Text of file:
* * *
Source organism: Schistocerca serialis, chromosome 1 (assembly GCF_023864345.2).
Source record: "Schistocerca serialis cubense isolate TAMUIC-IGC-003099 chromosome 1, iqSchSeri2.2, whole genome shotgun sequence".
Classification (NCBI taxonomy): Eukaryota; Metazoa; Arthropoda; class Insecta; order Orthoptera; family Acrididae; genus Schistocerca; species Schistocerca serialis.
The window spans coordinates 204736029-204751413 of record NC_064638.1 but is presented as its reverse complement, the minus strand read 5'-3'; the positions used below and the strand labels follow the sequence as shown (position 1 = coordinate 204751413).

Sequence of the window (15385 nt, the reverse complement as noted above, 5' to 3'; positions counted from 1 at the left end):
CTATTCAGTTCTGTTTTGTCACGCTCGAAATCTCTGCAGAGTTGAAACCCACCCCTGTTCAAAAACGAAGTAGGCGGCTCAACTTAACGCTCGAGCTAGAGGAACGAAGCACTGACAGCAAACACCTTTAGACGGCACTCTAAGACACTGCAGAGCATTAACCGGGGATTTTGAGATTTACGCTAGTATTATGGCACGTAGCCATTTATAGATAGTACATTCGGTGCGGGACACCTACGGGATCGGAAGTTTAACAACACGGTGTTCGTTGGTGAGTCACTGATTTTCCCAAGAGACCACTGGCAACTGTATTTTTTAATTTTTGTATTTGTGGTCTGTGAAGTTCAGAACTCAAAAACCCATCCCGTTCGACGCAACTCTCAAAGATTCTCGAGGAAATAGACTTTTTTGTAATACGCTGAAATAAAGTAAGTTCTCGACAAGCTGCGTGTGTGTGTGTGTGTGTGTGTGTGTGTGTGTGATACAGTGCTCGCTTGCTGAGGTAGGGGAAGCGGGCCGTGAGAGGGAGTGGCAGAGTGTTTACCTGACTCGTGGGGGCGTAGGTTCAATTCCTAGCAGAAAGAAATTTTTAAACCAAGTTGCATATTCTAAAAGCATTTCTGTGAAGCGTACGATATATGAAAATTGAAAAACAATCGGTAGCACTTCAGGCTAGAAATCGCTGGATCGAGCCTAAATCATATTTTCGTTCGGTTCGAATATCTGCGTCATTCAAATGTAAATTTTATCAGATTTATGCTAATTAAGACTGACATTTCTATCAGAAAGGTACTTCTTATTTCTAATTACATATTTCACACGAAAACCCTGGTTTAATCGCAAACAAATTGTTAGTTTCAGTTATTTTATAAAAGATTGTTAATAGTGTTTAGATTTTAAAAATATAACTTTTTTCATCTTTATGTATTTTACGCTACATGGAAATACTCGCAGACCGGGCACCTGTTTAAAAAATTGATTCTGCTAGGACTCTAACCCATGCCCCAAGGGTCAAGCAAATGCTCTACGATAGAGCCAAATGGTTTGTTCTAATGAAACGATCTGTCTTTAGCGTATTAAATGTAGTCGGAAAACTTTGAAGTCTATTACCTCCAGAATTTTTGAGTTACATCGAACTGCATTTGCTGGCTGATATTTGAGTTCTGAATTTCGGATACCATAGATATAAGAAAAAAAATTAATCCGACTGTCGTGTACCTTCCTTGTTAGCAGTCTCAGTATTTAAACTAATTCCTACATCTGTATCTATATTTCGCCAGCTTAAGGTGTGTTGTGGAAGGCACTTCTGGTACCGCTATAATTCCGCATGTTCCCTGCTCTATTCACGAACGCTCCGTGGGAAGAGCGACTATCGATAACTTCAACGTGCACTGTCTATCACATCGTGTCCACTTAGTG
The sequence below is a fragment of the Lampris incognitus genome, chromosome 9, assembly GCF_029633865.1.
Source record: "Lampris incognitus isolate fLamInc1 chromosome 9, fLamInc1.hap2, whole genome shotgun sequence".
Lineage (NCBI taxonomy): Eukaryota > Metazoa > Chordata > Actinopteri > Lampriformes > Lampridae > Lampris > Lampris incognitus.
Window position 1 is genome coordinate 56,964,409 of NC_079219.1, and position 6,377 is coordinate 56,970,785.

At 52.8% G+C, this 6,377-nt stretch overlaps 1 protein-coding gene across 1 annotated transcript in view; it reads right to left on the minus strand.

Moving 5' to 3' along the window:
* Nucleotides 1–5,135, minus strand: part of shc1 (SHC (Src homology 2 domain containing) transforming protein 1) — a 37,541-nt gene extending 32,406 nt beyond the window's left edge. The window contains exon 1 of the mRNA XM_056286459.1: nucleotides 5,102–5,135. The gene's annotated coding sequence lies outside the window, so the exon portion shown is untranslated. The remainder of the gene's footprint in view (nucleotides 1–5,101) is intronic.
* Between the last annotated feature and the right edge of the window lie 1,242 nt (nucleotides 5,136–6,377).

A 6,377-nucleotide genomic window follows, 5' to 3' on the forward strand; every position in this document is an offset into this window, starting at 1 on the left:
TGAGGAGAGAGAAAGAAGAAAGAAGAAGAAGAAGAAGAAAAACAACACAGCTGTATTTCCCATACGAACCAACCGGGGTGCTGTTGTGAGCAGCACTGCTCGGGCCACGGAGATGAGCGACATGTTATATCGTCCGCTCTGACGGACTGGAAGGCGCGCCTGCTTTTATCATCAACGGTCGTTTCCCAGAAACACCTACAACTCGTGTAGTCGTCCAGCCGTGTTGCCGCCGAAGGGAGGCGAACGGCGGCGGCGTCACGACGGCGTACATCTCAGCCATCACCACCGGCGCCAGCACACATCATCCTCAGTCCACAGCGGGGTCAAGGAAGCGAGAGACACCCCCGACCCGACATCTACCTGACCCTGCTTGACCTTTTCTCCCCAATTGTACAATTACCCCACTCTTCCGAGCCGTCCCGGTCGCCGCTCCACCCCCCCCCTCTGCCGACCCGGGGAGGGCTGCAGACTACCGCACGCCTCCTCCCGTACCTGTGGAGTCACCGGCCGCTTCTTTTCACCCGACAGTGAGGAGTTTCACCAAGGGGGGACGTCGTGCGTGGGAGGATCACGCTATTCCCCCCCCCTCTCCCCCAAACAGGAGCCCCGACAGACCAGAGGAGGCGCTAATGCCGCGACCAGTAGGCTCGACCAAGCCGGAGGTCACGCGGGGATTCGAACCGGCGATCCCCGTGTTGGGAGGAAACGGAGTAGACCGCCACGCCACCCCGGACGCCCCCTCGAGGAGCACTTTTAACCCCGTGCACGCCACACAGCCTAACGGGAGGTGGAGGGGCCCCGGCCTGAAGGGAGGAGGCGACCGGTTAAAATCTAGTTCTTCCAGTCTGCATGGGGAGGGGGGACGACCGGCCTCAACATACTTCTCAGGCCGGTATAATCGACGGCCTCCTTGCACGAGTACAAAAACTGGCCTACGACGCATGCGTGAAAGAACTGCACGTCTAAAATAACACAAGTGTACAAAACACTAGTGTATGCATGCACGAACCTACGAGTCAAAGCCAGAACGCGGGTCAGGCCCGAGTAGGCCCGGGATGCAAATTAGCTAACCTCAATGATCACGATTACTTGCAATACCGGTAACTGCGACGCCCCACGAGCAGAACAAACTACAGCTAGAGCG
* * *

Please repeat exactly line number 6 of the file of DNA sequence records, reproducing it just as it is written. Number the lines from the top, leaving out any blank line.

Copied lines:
CTATTCAGTTCTGTTTTGTCACGCTCGAAATCTCTGCAGAGTTGAAACCCACCCCTGTTCAAAAACGAAGTAGGCGGCTCAACTTAACGCTCGAGCTAGAGGAACGAAGCACTGACAGCAAACACCTTTAGACGGCACTCTAAGACACTGCAGAGCATTAACCGGGGATTTTGAGATTTACGCTAGTATTATGGCACGTAGCCATTTATAGATAGTACATTCGGTGCGGGACACCTACGGGATCGGAAGTTTAACAACACGGTGTTCGTTGGTGAGTCACTGATTTTCCCAAGAGACCACTGGCAACTGTATTTTTTAATTTTTGTATTTGTGGTCTGTGAAGTTCAGAACTCAAAAACCCATCCCGTTCGACGCAACTCTCAAAGATTCTCGAGGAAATAGACTTTTTTGTAATACGCTGAAATAAAGTAAGTTCTCGACAAGCTGCGTGTGTGTGTGTGTGTGTGTGTGTGTGTGTGTGATACAGTGCTCGCTTGCTGAGGTAGGGGAAGCGGGCCGTGAGAGGGAGTGGCAGAGTGTTTACCTGACTCGTGGGGGCGTAGGTTCAATTCCTAGCAGAAAGAAATTTTTAAACCAAGTTGCATATTCTAAAAGCATTTCTGTGAAGCGTACGATATATGAAAATTGAAAAACAATCGGTAGCACTTCAGGCTAGAAATCGCTGGATCGAGCCTAAATCATATTTTCGTTCGGTTCGAATATCTGCGTCATTCAAATGTAAATTTTATCAGATTTATGCTAATTAAGACTGACATTTCTATCAGAAAGGTACTTCTTATTTCTAATTACATATTTCACACGAAAACCCTGGTTTAATCGCAAACAAATTGTTAGTTTCAGTTATTTTATAAAAGATTGTTAATAGTGTTTAGATTTTAAAAATATAACTTTTTTCATCTTTATGTATTTTACGCTACATGGAAATACTCGCAGACCGGGCACCTGTTTAAAAAATTGATTCTGCTAGGACTCTAACCCATGCCCCAAGGGTCAAGCAAATGCTCTACGATAGAGCCAAATGGTTTGTTCTAATGAAACGATCTGTCTTTAGCGTATTAAATGTAGTCGGAAAACTTTGAAGTCTATTACCTCCAGAATTTTTGAGTTACATCGAACTGCATTTGCTGGCTGATATTTGAGTTCTGAATTTCGGATACCATAGATATAAGAAAAAAAATTAATCCGACTGTCGTGTACCTTCCTTGTTAGCAGTCTCAGTATTTAAACTAATTCCTACATCTGTATCTATATTTCGCCAGCTTAAGGTGTGTTGTGGAAGGCACTTCTGGTACCGCTATAATTCCGCATGTTCCCTGCTCTATTCACGAACGCTCCGTGGGAAGAGCGACTATCGATAACTTCAACGTGCACTGTCTATCACATCGTGTCCACTTAGTG